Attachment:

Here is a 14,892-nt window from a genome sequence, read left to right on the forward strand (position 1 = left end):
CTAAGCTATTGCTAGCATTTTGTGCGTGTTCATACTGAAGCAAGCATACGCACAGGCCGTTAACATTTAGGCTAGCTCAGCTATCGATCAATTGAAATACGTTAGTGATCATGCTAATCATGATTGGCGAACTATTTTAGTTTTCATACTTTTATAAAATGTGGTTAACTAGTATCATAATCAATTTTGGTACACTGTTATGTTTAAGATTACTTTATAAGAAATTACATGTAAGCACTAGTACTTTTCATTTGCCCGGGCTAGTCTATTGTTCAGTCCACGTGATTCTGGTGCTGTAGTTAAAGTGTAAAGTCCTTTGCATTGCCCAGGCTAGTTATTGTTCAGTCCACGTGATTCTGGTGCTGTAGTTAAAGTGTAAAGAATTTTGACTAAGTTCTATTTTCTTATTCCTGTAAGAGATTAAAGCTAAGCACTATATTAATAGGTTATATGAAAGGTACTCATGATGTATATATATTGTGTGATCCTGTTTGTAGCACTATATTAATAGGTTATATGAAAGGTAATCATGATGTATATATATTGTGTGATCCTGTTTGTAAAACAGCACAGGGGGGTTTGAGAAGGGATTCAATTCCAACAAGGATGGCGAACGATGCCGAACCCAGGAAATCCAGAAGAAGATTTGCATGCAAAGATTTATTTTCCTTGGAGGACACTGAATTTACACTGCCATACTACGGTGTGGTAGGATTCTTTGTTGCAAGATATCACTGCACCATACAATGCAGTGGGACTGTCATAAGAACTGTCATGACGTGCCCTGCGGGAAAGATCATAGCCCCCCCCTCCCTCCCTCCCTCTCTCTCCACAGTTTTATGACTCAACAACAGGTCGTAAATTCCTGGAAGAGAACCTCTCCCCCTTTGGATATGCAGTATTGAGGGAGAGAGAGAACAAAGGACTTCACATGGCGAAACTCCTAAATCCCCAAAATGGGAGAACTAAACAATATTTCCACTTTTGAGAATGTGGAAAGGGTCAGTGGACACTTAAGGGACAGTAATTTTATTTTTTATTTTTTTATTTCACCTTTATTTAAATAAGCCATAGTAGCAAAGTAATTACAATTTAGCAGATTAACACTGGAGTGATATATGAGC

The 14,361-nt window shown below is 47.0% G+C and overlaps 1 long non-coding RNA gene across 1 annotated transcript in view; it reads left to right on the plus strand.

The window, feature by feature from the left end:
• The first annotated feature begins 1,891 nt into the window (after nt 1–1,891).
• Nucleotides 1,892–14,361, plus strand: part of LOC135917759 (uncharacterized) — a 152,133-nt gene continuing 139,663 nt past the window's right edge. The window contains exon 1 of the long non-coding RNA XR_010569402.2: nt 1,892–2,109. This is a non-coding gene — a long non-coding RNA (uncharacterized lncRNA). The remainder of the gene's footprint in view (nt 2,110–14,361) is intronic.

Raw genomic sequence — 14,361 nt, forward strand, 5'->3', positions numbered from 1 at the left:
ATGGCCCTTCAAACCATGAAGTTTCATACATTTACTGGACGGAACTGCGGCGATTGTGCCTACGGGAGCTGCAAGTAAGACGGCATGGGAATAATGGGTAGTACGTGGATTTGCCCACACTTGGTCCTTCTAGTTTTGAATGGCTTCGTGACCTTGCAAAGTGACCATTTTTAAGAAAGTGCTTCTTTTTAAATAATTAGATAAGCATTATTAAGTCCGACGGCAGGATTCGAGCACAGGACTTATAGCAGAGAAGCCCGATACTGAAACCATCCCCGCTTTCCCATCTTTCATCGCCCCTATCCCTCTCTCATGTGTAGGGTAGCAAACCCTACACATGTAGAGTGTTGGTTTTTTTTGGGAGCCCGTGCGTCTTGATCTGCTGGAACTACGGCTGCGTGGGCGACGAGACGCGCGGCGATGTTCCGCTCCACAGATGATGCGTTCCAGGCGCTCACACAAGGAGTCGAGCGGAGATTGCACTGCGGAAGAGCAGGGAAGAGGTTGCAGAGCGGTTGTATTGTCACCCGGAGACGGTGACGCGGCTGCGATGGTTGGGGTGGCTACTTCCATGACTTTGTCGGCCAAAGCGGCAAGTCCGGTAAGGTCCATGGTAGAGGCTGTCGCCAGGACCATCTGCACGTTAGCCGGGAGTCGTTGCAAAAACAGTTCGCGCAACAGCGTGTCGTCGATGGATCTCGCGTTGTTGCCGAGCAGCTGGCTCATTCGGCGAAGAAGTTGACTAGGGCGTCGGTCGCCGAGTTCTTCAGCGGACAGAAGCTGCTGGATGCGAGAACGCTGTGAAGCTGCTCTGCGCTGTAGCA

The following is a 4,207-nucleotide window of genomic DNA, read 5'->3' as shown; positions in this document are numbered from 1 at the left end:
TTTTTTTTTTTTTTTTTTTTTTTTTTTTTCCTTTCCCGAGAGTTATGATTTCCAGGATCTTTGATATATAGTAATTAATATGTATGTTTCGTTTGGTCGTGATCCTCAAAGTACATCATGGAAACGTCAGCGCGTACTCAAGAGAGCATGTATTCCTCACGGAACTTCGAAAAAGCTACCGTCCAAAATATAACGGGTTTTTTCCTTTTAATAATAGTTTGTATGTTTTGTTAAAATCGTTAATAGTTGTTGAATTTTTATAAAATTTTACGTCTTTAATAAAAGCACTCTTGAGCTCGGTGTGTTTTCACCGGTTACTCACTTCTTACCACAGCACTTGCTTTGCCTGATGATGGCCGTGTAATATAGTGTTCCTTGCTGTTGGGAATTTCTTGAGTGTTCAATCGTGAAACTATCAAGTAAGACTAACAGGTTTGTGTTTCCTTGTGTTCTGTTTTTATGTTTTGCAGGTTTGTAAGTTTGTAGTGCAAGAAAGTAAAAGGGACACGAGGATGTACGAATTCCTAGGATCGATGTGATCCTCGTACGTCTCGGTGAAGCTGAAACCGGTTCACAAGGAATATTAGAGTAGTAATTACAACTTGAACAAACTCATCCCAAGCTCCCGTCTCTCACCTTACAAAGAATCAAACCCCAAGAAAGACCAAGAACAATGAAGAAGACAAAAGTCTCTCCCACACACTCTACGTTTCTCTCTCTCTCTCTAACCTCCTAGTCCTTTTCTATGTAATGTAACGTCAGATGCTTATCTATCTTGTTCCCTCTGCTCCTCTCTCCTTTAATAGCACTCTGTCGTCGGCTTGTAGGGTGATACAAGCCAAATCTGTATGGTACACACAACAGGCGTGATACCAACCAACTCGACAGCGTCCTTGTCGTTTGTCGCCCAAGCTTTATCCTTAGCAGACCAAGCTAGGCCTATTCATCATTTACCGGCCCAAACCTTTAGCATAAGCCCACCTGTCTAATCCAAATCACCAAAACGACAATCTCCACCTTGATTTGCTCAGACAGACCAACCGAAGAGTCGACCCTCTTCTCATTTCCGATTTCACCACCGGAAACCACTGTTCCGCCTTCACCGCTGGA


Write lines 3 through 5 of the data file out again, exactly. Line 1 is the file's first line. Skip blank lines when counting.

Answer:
The 14,361-nt window shown below is 47.0% G+C and overlaps 1 long non-coding RNA gene across 1 annotated transcript in view; it reads left to right on the plus strand.

The window, feature by feature from the left end:
• The first annotated feature begins 1,891 nt into the window (after nt 1–1,891).